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NYC Church Evictions Halted With Temporary Restraining Order

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By Stoyan Zaimov, Christian Post Reporter
February 16, 2012|1:04 pm

The Alliance Defense Fund (ADF) announced today that it has won a court order allowing churches in New York City to continue meeting for weekend services at public schools, citing a temporary victory against the Department of Education.

The U.S. District Court for the Southern District of New York granted a temporary restraining order for 10 days, which will stop church evictions form public schools for the time being. The court will now fully consider constitutional arguments about the city's unique-in-the-nation prohibition on worship services in vacant public school buildings on weekends before making a final decision on the matter.

After the New York City Department of Education (DOE) released regulations banning "religious worship services" in school facilities, ADF attorneys petitioned on behalf of the Bronx Household of Faith, hoping to seek a preliminary and/or permanent injunction against the ban.

The legal defense group had asked the court on Tuesday to "invalidate and restrain" the DOE's "unconstitutional and discriminatory" policy, arguing that it violated the free exercise of religion and Establishment Clause.

ADF lawyers have praised the court order, explaining that evicting churches from empty buildings helps no one in the community.

"The court's order is a message of hope for fundamental freedoms in New York City because it means that, for the time being, the city must welcome churches as it does other groups. ADF will continue to fight this battle relentlessly until the city no longer unconstitutionally prohibits activity for purely religious reasons," argued ADF Senior Counsel Jordan Lorence.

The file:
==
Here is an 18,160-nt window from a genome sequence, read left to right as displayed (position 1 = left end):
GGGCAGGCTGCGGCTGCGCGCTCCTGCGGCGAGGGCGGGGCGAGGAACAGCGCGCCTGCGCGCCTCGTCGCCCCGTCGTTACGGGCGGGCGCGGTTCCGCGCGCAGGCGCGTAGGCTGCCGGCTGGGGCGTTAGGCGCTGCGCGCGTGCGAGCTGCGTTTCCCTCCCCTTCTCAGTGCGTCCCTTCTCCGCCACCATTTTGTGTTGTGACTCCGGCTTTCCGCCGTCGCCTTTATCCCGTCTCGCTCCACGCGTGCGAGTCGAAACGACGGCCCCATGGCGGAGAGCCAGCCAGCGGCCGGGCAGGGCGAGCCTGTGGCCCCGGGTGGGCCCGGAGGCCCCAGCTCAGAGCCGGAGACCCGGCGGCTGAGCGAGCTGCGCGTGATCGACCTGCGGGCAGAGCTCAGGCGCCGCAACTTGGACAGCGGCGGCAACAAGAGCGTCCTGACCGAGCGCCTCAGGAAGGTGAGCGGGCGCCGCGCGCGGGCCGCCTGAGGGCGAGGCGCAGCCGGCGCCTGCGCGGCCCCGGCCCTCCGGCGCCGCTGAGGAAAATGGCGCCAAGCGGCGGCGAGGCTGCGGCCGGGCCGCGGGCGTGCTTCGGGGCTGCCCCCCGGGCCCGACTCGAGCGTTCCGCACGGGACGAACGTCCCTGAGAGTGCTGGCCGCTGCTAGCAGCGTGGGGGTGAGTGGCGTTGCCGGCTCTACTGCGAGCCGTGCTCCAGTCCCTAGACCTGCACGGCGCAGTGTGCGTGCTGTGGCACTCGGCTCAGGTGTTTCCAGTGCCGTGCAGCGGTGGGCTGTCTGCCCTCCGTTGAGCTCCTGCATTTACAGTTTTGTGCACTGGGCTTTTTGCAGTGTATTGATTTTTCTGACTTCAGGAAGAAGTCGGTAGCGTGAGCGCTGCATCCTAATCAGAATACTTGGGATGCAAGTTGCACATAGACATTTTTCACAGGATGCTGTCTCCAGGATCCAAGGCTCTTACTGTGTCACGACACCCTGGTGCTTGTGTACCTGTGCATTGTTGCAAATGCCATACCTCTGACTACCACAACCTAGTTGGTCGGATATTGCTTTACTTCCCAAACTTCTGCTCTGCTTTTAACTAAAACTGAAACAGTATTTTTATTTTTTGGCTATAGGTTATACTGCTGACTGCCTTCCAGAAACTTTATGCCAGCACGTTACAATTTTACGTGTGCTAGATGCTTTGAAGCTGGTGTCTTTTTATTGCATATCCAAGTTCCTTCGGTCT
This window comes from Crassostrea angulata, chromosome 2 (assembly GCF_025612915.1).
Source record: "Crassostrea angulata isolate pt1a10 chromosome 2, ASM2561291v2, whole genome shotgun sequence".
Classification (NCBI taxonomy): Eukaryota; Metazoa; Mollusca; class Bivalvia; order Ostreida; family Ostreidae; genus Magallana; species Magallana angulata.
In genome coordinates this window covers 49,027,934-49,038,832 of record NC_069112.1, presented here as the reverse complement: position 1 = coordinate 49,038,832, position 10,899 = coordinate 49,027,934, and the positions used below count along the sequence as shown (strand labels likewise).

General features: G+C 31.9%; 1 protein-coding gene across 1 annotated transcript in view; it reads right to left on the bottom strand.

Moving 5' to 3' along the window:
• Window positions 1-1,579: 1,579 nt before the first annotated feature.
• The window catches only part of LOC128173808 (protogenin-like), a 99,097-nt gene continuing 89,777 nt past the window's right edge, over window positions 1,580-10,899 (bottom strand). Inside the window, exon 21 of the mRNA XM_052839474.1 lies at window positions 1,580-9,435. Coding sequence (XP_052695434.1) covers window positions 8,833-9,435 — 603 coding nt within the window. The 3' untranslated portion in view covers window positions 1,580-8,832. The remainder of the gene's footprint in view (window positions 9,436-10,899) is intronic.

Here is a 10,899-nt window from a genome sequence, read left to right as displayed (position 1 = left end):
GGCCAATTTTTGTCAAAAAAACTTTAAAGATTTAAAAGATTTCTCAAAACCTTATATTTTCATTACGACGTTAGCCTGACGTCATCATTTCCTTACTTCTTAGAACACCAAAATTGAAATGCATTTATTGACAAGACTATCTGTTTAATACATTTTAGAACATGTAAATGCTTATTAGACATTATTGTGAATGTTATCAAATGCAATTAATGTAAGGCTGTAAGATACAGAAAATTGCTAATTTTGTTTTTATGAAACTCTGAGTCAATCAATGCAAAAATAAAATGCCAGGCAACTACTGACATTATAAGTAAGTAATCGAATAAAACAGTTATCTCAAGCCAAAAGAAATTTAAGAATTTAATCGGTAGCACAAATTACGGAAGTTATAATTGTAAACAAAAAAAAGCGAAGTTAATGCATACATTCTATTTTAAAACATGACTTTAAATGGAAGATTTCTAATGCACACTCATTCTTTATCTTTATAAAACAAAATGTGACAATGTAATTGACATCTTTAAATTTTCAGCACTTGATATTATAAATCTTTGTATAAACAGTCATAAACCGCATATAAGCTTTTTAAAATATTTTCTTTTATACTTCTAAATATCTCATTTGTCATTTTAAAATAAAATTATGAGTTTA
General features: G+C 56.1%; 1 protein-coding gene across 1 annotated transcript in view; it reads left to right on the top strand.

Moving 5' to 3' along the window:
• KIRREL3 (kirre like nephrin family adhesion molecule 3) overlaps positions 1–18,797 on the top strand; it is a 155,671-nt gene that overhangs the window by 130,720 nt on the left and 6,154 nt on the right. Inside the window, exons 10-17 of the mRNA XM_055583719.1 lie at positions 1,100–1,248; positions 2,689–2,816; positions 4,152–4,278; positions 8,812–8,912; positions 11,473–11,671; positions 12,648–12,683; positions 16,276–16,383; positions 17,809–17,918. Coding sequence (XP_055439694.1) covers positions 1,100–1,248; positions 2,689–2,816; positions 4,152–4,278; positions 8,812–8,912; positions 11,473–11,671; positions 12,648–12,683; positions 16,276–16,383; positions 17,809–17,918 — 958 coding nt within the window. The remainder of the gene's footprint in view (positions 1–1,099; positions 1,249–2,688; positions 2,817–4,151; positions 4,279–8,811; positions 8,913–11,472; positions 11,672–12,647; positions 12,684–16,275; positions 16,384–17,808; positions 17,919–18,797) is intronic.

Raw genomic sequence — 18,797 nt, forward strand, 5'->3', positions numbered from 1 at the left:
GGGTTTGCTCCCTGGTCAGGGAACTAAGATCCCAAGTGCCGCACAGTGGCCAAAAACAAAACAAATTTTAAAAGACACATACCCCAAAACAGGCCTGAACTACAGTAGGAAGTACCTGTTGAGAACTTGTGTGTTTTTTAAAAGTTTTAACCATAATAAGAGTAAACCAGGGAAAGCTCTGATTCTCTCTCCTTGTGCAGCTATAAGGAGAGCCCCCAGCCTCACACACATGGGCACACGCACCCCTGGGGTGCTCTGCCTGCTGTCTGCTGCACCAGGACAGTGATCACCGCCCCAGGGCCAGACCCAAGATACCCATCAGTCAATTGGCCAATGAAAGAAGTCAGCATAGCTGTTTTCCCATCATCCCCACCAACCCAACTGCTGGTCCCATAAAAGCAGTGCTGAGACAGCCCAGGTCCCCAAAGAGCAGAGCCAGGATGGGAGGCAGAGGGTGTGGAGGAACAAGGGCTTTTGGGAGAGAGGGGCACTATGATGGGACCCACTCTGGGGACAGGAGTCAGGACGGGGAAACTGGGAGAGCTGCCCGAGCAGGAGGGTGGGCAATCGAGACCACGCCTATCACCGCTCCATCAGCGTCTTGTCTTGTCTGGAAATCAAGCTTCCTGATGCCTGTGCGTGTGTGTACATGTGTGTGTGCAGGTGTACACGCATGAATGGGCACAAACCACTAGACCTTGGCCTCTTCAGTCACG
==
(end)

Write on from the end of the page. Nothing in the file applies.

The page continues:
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The case that brought up the matter of churches being evicted from public schools on weekends is titled "Bronx Household of Faith v. Board of Education of the City of New York," which concerned an inner-city church that sought to rent a public school building on Sundays to hold worship services, but had its request rejected by the New York City Department of Education. Its eviction orders came when the Supreme Court refused to hear the case in appeal. 

In addition to the Bronx Household of Faith, there are more than 60 congregations that have been scrambling to find worship spaces amid the evictions. Many of them have been successful, getting help from churches with established homes. The temporary 10-day injunction surely comes as a relief to those congregations still seeking worship space.

 

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